Failure analysis, Schadenspiegel and Schadenfreude

Munich Reinsurance
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posts large Acrobat files of
their newsletter, Schadenspiegel (Losses and Loss Prevention) on their
web site. It should be called schadenfreude (shameful joy, or pleasure
taken from someone else's misfortune), because it has descriptions of
their interesting insurance claims cases. A few of these are failure
analyses. Many are just big disasters that are truly weird.

The latest issue, 2004/2 has an article titled "water damage mystery
solved" about a corrosion failure in a flow controller.
However, it also has "City refuse collectors' strike turns residents
into arsonists - Conflagration in a car spares warehouse". It
happened in Tel Aviv. The annoyed but still resourceful residents set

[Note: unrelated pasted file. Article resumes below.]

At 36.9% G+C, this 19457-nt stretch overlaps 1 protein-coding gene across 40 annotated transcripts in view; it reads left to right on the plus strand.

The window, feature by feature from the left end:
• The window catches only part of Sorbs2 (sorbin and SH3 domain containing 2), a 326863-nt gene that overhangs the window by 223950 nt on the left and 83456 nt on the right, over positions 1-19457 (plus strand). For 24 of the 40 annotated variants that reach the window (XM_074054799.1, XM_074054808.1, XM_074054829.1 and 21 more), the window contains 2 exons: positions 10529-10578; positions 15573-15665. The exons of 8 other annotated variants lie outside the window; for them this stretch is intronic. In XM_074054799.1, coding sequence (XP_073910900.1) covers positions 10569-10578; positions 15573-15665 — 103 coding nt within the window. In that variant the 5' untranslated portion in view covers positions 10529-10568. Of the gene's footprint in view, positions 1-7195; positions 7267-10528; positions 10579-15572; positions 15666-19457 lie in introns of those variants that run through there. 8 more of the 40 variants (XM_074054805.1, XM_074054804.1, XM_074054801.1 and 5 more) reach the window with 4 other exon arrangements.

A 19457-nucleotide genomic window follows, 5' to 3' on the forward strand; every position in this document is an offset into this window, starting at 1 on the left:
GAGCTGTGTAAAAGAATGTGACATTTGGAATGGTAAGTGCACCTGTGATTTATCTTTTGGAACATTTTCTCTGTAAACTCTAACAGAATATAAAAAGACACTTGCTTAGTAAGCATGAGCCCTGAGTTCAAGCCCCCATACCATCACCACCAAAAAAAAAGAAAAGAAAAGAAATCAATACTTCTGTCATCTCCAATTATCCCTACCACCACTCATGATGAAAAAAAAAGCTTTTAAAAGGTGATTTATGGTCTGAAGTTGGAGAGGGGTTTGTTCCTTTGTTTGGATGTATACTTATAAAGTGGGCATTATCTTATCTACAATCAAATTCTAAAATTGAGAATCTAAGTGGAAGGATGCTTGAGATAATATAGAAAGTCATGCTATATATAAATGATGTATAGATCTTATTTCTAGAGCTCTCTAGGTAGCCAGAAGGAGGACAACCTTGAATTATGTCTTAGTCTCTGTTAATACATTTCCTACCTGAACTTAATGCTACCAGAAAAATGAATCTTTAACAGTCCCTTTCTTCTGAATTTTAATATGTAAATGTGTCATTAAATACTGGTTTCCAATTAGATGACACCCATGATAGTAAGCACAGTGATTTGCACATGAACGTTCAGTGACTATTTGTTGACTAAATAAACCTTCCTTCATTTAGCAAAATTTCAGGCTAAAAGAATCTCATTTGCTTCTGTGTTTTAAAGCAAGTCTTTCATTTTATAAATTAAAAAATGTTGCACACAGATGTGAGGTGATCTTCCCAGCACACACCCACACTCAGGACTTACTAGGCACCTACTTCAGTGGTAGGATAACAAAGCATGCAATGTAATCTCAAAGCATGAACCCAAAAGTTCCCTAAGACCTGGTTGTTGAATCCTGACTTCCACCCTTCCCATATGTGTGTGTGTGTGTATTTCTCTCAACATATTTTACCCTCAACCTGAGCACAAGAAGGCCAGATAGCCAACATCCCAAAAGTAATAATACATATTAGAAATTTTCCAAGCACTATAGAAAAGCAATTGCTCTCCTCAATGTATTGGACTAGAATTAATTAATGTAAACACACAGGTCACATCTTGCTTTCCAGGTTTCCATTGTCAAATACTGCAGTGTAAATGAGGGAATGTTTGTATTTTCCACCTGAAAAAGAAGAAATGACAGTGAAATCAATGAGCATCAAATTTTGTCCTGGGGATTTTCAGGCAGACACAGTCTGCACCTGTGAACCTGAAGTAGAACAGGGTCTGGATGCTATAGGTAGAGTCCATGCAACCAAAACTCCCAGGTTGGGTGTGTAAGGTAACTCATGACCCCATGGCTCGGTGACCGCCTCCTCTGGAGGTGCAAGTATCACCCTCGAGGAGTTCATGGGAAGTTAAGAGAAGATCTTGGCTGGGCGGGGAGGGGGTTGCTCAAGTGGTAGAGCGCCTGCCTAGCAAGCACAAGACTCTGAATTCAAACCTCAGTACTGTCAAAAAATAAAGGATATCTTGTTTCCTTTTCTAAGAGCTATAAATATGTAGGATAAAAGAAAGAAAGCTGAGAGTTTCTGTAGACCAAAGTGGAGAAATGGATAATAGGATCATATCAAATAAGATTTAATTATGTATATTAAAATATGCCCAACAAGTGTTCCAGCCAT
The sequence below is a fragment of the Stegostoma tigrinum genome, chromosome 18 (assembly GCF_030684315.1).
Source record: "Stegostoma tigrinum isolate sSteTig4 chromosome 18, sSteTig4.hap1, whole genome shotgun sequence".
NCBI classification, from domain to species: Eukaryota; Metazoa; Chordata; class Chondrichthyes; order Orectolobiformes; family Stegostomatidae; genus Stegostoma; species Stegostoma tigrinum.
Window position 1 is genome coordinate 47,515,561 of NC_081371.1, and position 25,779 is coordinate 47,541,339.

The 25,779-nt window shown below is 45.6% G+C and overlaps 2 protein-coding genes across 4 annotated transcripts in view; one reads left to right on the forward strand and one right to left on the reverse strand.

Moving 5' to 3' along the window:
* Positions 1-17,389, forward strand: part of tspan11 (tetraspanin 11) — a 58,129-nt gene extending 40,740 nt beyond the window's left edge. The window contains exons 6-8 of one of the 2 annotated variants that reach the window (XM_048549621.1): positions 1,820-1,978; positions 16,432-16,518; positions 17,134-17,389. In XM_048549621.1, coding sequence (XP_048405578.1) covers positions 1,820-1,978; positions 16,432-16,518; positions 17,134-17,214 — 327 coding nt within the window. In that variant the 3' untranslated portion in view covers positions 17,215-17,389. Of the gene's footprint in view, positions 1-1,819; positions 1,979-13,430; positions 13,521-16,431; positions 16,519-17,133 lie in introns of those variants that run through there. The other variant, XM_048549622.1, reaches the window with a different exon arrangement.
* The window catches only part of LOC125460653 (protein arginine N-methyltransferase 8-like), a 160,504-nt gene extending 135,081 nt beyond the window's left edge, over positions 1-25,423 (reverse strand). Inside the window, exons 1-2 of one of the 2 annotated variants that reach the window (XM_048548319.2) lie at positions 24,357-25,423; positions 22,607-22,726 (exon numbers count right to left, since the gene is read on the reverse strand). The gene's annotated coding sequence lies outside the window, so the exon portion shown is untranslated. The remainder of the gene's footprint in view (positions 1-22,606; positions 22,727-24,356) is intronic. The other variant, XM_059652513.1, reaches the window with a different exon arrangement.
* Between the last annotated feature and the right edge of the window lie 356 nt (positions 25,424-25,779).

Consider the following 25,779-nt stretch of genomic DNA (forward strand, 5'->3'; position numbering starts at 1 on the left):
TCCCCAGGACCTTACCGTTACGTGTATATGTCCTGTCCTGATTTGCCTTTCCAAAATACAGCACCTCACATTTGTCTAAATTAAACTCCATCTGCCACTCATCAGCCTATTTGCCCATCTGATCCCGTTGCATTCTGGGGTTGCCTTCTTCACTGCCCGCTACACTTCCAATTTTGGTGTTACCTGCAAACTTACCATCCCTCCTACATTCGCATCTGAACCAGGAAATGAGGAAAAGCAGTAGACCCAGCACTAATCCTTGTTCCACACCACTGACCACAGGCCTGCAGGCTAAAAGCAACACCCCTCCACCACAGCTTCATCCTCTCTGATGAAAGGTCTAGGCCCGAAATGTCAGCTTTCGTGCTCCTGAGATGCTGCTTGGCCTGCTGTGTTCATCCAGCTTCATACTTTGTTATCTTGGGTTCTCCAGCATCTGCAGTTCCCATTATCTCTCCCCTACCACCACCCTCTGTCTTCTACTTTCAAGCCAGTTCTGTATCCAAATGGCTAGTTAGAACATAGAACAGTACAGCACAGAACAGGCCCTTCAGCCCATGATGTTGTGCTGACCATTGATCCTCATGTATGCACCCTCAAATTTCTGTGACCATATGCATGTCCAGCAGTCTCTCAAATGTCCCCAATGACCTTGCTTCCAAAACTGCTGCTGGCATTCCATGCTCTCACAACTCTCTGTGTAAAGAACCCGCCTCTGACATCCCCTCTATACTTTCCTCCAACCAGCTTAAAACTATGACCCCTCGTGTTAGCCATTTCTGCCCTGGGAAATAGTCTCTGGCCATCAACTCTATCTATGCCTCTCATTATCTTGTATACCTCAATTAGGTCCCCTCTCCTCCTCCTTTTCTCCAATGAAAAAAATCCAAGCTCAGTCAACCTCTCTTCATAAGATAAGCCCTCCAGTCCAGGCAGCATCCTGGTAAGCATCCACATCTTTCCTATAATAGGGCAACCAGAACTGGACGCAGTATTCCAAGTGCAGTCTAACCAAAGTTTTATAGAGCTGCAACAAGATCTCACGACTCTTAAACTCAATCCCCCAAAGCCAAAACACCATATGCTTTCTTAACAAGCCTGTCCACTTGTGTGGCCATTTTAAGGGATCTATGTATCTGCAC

fire to several waste bins to get rid of the stinking refuse.
Unfortunately, one bin was leaned against the wall of an auto parts
warehouse which had an inadequate fire and smoke detector system. The
building burned for three days till it was a total loss. I've been
told the Hebrew sign literally reads "disaster garage" which probably
means body shop, but was correct in this case.

Munich Reinsurance has a long history in failure analysis. The
English version of their 2 hardback volumes of 288 case histories, E.
J. Pohl's "The Face of Metallic Fractures" came out over forty years
ago, in March 1964.
I think that Hartford Steam Boiler Insurance Company's "The
Locomotive" is the oldest periodical to consistently cover failures.
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Pittsburgh Pete
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Pittsburgh Pete
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